Pregnant? Making sure to take enough Vitamin D, known as the “sunshine vitamin” can help prevent ADHD in your new child.
Alongside genotype, researchers in Finland have found that Vitamin D deficiency during pregnancy can raise the risk of ADHD in the developing baby.
The study is the first population-level research to demonstrate an association between low maternal Vitamin D level in early to mid-pregnancy and an elevated risk for diagnosed attention-deficit/hyperactivity disorder ADHD in the offspring.
The study included 1,067 children born between 1998 and 1999 diagnosed with ADHD in Finland, and the same number of matched controls.
The data was collected before the current national recommendation in Finland for the intake of vitamin D during pregnancy, which is 10 micrograms per day throughout the year.
Vitamin D is essential
The primary investigator, Professor Andre Sourander says that, despite the recommendations, Vitamin D deficiency is still a global problem.
In Finland, for example, mothers’ Vitamin D intake among several immigrant groups is not at a sufficient level.
“This research offers strong evidence that a low level of vitamin D during pregnancy is related to attention deficiency in offspring. As ADHD is one of the most common chronic diseases in children, the research results have a great significance for public health.” says Professor Sourander.
A study in Oregon has also found that supplementing with all known vitamins and essential minerals, at doses between Recommended Daily Allowance and Upper Tolerable Limit, could improve mood and concentration in children with ADHD and emotional dysregulation.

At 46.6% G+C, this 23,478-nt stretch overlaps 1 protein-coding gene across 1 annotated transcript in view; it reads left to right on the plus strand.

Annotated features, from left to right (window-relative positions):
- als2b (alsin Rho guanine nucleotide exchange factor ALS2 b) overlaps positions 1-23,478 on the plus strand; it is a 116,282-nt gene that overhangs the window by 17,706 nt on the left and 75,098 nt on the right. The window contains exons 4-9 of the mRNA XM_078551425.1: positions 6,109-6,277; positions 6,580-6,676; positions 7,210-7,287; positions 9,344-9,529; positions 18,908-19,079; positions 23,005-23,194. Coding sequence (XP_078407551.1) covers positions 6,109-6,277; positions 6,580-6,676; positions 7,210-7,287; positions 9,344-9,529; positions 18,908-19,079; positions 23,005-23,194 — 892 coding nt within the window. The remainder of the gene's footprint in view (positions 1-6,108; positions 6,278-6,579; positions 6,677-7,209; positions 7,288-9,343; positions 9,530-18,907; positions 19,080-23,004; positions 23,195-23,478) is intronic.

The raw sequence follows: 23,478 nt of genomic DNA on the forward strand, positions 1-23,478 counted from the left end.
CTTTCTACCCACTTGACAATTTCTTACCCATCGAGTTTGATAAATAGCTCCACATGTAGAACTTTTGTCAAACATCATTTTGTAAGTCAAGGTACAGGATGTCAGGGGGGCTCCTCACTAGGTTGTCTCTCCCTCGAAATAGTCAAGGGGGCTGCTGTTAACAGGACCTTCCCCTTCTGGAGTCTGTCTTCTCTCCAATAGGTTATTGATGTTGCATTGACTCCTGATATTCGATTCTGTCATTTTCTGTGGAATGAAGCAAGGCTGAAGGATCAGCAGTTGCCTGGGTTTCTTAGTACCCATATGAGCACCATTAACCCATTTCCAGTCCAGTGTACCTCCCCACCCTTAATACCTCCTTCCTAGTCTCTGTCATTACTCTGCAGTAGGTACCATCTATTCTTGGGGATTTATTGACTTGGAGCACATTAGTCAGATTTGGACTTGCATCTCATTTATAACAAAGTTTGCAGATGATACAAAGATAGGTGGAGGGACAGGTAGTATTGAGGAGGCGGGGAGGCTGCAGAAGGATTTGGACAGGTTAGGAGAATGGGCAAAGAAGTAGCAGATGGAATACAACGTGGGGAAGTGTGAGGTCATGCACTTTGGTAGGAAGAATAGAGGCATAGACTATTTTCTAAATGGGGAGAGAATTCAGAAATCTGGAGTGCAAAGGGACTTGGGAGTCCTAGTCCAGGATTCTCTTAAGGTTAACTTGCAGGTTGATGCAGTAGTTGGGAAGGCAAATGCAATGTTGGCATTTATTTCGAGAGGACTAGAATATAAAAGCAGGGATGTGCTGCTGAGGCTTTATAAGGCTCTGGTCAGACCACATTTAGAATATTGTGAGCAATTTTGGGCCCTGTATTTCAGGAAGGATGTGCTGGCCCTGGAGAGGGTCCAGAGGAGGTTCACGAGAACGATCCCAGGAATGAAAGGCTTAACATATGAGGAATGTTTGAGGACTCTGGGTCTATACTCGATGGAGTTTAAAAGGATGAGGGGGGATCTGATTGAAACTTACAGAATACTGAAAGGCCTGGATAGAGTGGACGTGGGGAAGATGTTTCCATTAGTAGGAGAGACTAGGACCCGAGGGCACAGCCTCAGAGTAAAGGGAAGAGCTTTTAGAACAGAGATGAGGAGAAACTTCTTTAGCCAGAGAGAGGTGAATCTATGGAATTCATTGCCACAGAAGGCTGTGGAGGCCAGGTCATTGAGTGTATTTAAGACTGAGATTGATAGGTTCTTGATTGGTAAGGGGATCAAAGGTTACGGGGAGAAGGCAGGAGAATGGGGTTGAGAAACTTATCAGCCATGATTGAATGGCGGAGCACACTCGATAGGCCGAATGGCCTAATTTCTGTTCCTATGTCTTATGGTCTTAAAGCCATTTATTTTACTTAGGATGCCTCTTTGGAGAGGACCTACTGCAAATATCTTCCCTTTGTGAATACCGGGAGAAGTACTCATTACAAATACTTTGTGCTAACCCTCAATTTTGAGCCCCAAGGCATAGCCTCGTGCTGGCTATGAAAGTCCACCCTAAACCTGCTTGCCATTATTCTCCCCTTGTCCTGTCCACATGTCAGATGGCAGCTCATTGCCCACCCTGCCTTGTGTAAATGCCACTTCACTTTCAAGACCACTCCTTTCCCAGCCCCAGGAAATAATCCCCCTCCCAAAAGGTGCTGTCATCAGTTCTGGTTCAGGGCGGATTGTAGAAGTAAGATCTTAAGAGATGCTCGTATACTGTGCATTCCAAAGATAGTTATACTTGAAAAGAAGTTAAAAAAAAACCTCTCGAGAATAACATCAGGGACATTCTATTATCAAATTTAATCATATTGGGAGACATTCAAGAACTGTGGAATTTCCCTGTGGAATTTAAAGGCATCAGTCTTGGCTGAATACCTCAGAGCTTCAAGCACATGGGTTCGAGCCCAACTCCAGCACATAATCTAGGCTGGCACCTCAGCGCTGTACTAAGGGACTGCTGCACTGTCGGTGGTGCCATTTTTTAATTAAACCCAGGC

Seeking path to prevention
The study is part of a larger research project that aims to discover the connections between the mother’s health during pregnancy and ADHD in offspring.
The goal is to produce information for developing preventative treatments and measures for identifying children with ADHD risk.
The study was done in collaboration between researchers from the University of Turku, Finland, and Columbia University, New York and it was funded by the National Institute of Mental Health NIHM (USA) and the Academy of Finland, and it is part of the INVEST flagship program of the University of Turku.
In the study, the researchers used the exceptionally comprehensive Finnish Maternity Cohort (FMC) consisting of approximately 2 million serum specimens collected during the first and early second trimester of pregnancy.
Source: University of Turku
Reference: Minna Sucksdorff, Alan S. Brown, Roshan Chudal, Heljä-Marja Surcel, Susanna Hinkka-Yli-Salomäki, Keely Cheslack-Postava, David Gyllenberg, Andre Sourander. Maternal Vitamin D Levels and the Risk of Offspring Attention-Deficit/Hyperactivity Disorder. Journal of the American Academy of Child & Adolescent Psychiatry, 2019; DOI: 10.1016/j.jaac.2019.11.021
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